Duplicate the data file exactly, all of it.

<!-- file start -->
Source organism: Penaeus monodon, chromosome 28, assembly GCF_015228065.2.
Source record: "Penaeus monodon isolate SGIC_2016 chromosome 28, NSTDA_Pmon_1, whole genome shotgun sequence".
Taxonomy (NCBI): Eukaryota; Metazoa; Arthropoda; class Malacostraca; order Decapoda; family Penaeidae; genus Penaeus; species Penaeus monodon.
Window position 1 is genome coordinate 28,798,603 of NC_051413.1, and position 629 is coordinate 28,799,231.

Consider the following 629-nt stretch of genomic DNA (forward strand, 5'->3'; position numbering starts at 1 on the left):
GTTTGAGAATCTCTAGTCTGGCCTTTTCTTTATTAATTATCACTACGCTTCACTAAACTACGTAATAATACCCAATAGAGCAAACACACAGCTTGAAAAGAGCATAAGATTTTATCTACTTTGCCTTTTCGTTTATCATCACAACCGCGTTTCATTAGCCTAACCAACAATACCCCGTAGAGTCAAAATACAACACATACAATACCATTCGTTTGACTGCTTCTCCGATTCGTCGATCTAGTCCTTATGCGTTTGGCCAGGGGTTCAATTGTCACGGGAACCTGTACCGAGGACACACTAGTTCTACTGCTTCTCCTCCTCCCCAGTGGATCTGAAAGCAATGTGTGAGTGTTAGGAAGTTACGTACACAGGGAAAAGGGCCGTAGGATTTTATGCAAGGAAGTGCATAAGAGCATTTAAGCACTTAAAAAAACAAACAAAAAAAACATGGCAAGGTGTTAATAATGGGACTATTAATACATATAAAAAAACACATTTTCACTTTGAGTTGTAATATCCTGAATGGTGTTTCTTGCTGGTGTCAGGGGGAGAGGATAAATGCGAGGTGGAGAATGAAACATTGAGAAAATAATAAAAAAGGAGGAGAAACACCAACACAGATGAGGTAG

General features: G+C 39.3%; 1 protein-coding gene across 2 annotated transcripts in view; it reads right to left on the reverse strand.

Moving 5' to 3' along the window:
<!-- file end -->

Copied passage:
Source organism: Penaeus monodon, chromosome 28, assembly GCF_015228065.2.
Source record: "Penaeus monodon isolate SGIC_2016 chromosome 28, NSTDA_Pmon_1, whole genome shotgun sequence".
Taxonomy (NCBI): Eukaryota; Metazoa; Arthropoda; class Malacostraca; order Decapoda; family Penaeidae; genus Penaeus; species Penaeus monodon.
Window position 1 is genome coordinate 28,798,603 of NC_051413.1, and position 629 is coordinate 28,799,231.

Consider the following 629-nt stretch of genomic DNA (forward strand, 5'->3'; position numbering starts at 1 on the left):
GTTTGAGAATCTCTAGTCTGGCCTTTTCTTTATTAATTATCACTACGCTTCACTAAACTACGTAATAATACCCAATAGAGCAAACACACAGCTTGAAAAGAGCATAAGATTTTATCTACTTTGCCTTTTCGTTTATCATCACAACCGCGTTTCATTAGCCTAACCAACAATACCCCGTAGAGTCAAAATACAACACATACAATACCATTCGTTTGACTGCTTCTCCGATTCGTCGATCTAGTCCTTATGCGTTTGGCCAGGGGTTCAATTGTCACGGGAACCTGTACCGAGGACACACTAGTTCTACTGCTTCTCCTCCTCCCCAGTGGATCTGAAAGCAATGTGTGAGTGTTAGGAAGTTACGTACACAGGGAAAAGGGCCGTAGGATTTTATGCAAGGAAGTGCATAAGAGCATTTAAGCACTTAAAAAAACAAACAAAAAAAACATGGCAAGGTGTTAATAATGGGACTATTAATACATATAAAAAAACACATTTTCACTTTGAGTTGTAATATCCTGAATGGTGTTTCTTGCTGGTGTCAGGGGGAGAGGATAAATGCGAGGTGGAGAATGAAACATTGAGAAAATAATAAAAAAGGAGGAGAAACACCAACACAGATGAGGTAG

General features: G+C 39.3%; 1 protein-coding gene across 2 annotated transcripts in view; it reads right to left on the reverse strand.

Moving 5' to 3' along the window: